George and his BBC Bristol team didn’t stop there. They were in the jungle canopy too, or in the mountains of Ethiopia, or at minus 20°C in Japan. And thanks to them we could meet the black howler with its 90 decibel roar, the pygmy marmosets of Ecuador who weigh no more than an apple and, in the opening reel, the extraordinary orangutans in Borneo who soap themselves in the river, having seen us do it many a time.

While the monkeys where lathering up, more creatures gathered to observe and possibly learn from each other a few notches up the EPG. The poorly named Invasion of the Job Snatchers (BBC3 Wednesday, 9pm) described itself as “a unique social experiment”. But aren’t they all? The premise here was to send a bunch of unemployed youngsters to Britain’s most silvery town, Christchurch, where greying business owners would take in one each for work experience. As with all these unique social experiments, we were warned there would be evictions along the way, and an ultimate prize – the prospect of a full time job.

The most satisfying coupling was between 28-year-old Carl and punningly-named butcher Robin Lambe. “Robin Lambe?” laughed Carl as they shook hands. “It’s not a job description is it?” Robin was immune to all this. Just moments earlier he was telling the camera how his trade needed “new blood”, no pun noticeably intended. It was great to see Carl and Robin rubbing along nicely, a mug of tea on the go at all times and Carl enthusiastically hacking and sawing. “It’s a man’s job, even though I’m wearing a pinny.” In a past life, Carl had been to prison for stealing £1,000 from a bank where he’d been briefly employed. He spoke about it with a pragmatic regret. His criminal record was now stymieing his attempts at employment. “If you don’t work and you’re working class, what are you? Underclass.”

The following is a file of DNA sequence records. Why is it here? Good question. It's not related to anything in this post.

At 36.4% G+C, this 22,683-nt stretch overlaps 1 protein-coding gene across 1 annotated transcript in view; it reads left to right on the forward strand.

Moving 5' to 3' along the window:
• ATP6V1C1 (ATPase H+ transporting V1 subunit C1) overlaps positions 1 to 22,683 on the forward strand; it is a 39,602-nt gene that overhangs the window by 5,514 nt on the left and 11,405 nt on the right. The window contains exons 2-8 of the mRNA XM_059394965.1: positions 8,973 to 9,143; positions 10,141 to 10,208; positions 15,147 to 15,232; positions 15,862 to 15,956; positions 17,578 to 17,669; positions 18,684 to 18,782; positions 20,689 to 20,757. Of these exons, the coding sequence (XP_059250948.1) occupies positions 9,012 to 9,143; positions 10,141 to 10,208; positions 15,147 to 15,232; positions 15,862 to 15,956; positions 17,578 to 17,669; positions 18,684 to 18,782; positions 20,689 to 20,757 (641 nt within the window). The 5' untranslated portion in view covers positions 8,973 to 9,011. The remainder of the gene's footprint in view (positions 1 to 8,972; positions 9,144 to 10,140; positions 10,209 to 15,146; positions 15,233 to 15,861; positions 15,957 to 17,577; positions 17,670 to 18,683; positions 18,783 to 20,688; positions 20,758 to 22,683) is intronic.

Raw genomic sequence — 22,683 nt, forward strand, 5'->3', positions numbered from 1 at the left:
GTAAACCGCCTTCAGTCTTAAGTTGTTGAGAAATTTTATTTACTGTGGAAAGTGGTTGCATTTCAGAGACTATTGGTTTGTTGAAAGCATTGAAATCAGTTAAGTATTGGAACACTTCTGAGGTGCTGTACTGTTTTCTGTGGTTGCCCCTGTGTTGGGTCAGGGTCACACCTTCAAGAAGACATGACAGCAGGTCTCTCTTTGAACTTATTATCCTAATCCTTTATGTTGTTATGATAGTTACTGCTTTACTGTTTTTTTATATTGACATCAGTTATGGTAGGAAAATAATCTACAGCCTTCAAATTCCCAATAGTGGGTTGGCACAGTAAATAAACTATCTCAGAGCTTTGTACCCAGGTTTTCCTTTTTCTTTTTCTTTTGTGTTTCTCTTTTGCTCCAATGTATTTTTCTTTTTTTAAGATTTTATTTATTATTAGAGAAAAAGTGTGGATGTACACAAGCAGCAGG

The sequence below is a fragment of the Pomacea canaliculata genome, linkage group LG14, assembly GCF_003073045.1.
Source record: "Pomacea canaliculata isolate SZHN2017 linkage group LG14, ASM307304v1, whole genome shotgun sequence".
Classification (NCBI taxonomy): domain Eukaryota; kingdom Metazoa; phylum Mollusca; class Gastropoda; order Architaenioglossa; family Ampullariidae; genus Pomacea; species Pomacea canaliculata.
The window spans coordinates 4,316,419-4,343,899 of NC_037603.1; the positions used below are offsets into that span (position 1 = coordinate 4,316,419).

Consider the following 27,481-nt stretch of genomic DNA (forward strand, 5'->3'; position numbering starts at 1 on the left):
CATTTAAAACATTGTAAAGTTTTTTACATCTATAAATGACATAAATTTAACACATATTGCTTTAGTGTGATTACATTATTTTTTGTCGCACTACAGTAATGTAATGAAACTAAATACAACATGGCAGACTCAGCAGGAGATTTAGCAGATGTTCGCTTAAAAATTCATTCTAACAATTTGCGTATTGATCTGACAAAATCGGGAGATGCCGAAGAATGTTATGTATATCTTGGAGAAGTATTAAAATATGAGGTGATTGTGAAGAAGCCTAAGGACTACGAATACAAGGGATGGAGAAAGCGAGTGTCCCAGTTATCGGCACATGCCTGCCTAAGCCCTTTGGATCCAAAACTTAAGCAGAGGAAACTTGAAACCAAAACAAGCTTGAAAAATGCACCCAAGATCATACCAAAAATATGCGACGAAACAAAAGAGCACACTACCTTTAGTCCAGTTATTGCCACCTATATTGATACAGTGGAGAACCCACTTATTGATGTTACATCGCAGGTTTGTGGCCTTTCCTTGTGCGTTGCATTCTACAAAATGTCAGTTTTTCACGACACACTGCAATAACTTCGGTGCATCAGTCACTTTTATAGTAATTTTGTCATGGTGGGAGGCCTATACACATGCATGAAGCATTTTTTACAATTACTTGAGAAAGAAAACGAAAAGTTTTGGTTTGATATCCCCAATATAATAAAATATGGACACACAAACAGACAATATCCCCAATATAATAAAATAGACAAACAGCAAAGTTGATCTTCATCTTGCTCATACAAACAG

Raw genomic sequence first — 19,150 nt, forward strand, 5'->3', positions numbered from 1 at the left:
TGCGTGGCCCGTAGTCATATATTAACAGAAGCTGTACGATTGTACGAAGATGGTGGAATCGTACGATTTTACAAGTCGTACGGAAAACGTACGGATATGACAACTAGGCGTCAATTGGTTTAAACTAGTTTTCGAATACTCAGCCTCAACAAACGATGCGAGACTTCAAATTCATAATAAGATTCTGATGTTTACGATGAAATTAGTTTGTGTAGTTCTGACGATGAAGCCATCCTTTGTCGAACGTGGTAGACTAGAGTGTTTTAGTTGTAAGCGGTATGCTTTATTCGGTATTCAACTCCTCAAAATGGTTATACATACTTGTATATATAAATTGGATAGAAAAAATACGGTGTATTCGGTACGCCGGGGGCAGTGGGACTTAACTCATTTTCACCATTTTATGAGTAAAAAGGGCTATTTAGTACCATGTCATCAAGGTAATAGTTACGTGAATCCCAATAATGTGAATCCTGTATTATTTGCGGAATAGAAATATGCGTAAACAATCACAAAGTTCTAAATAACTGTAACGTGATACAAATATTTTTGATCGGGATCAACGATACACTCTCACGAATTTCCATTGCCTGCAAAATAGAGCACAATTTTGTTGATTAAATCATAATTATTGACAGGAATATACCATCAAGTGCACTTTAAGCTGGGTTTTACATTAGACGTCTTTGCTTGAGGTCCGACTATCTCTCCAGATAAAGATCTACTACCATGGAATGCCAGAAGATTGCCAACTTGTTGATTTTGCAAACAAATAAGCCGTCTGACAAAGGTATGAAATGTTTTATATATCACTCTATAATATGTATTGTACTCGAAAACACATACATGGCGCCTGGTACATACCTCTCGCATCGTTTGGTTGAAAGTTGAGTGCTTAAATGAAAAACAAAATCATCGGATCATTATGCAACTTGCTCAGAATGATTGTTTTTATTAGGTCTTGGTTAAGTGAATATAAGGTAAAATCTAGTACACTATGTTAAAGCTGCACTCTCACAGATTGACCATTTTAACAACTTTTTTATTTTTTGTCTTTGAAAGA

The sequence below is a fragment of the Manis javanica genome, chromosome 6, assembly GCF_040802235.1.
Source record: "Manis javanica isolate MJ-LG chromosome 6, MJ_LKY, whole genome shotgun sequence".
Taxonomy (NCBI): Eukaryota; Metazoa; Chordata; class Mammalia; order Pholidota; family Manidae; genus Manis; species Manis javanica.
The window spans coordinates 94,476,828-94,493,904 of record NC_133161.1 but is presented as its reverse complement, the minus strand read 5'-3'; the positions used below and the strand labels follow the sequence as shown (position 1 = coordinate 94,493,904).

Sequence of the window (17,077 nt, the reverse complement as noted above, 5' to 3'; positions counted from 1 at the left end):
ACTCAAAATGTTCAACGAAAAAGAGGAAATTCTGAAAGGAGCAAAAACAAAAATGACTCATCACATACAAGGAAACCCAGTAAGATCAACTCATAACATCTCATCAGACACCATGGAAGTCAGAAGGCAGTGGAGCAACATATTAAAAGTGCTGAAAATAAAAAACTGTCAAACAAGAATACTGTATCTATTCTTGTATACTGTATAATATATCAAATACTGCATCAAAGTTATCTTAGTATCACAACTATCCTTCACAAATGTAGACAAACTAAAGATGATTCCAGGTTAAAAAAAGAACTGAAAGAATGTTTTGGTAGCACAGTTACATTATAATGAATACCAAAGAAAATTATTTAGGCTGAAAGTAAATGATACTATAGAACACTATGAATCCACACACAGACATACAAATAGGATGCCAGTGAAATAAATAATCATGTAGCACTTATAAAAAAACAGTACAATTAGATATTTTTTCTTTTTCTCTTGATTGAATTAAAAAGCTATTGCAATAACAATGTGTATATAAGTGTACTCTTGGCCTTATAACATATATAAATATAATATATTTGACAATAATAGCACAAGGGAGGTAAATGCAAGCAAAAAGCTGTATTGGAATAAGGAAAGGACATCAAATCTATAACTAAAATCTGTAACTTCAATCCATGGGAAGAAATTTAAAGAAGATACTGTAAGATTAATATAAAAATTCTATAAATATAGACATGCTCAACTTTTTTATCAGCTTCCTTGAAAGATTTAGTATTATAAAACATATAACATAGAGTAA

Not quite so eloquent was Benny, who rolled out of his cab declaring he hoped there was “loads of hot cock” in Christchurch. Almost psychotically ebullient, one can understand why Peek’s Party Store thought he might work out for them. But chairman, John Peek, who runs a no-swearing establishment, seemed to regret the decision, chastising his new start for saying, “thank you, you sexy bitch” to a colleague. “If they can’t take me for who I am, I’m not going to change,” harrumphed Benny, 19. “Oh. I really miss my mum.”

“They’re gonna feel pretty stupid when they find out,” growled Rick Grimes as this series of The Walking Dead (Fox Monday, 9pm) reached its Terminus. Earlier we’d seen him bite out a man’s throat and then gut another, when it looked as if they were set on killing him and raping Michonne and his son Carl. One of the bloodiest sequence I can recall on TV, but validated by its uncomfortable aftermath; no-one quite able to conceive of what had happened. But then they were outgunned and locked up in a storage container by a group who’d turned cannibal.

Stupid? When they find out what? 

Rick: “They’re screwing with the wrong people.” Oh man, what a clunker of a line to take us into the music. A stupid bad-ass proclamation. As if the writers felt they needed to come up with something, some form of punctuation, an exclamation-mark, maybe, to punch-up the ending. It didn’t negate what had gone before, and this run of The Walking Dead has been simply terrific. But still. Rick. After all that’s happened, is this who you are now? A man with a killer line?